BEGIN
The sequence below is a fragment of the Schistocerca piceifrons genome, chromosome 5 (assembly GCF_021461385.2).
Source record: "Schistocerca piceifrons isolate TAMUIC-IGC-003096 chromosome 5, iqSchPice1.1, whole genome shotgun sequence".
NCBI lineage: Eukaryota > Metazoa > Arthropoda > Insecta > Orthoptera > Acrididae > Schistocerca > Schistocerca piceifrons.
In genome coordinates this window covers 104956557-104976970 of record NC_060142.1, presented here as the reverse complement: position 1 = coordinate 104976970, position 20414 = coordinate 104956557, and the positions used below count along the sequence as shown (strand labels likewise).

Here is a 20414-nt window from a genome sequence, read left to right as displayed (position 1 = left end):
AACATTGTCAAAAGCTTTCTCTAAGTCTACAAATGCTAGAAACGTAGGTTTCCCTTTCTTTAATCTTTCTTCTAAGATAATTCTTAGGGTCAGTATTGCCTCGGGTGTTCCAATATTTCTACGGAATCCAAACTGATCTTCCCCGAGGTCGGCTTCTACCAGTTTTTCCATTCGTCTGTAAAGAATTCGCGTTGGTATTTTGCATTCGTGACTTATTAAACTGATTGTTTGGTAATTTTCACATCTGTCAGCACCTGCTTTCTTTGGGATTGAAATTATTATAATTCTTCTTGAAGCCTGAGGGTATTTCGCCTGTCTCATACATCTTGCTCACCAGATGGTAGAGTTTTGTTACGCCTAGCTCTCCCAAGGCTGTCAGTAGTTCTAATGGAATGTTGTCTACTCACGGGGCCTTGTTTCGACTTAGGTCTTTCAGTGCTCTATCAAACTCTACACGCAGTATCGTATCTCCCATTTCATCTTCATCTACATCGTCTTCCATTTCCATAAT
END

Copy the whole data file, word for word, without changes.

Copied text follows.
The sequence below is a fragment of the Schistocerca piceifrons genome, chromosome 5 (assembly GCF_021461385.2).
Source record: "Schistocerca piceifrons isolate TAMUIC-IGC-003096 chromosome 5, iqSchPice1.1, whole genome shotgun sequence".
NCBI lineage: Eukaryota > Metazoa > Arthropoda > Insecta > Orthoptera > Acrididae > Schistocerca > Schistocerca piceifrons.
In genome coordinates this window covers 104956557-104976970 of record NC_060142.1, presented here as the reverse complement: position 1 = coordinate 104976970, position 20414 = coordinate 104956557, and the positions used below count along the sequence as shown (strand labels likewise).

Here is a 20414-nt window from a genome sequence, read left to right as displayed (position 1 = left end):
AACATTGTCAAAAGCTTTCTCTAAGTCTACAAATGCTAGAAACGTAGGTTTCCCTTTCTTTAATCTTTCTTCTAAGATAATTCTTAGGGTCAGTATTGCCTCGGGTGTTCCAATATTTCTACGGAATCCAAACTGATCTTCCCCGAGGTCGGCTTCTACCAGTTTTTCCATTCGTCTGTAAAGAATTCGCGTTGGTATTTTGCATTCGTGACTTATTAAACTGATTGTTTGGTAATTTTCACATCTGTCAGCACCTGCTTTCTTTGGGATTGAAATTATTATAATTCTTCTTGAAGCCTGAGGGTATTTCGCCTGTCTCATACATCTTGCTCACCAGATGGTAGAGTTTTGTTACGCCTAGCTCTCCCAAGGCTGTCAGTAGTTCTAATGGAATGTTGTCTACTCACGGGGCCTTGTTTCGACTTAGGTCTTTCAGTGCTCTATCAAACTCTACACGCAGTATCGTATCTCCCATTTCATCTTCATCTACATCGTCTTCCATTTCCATAAT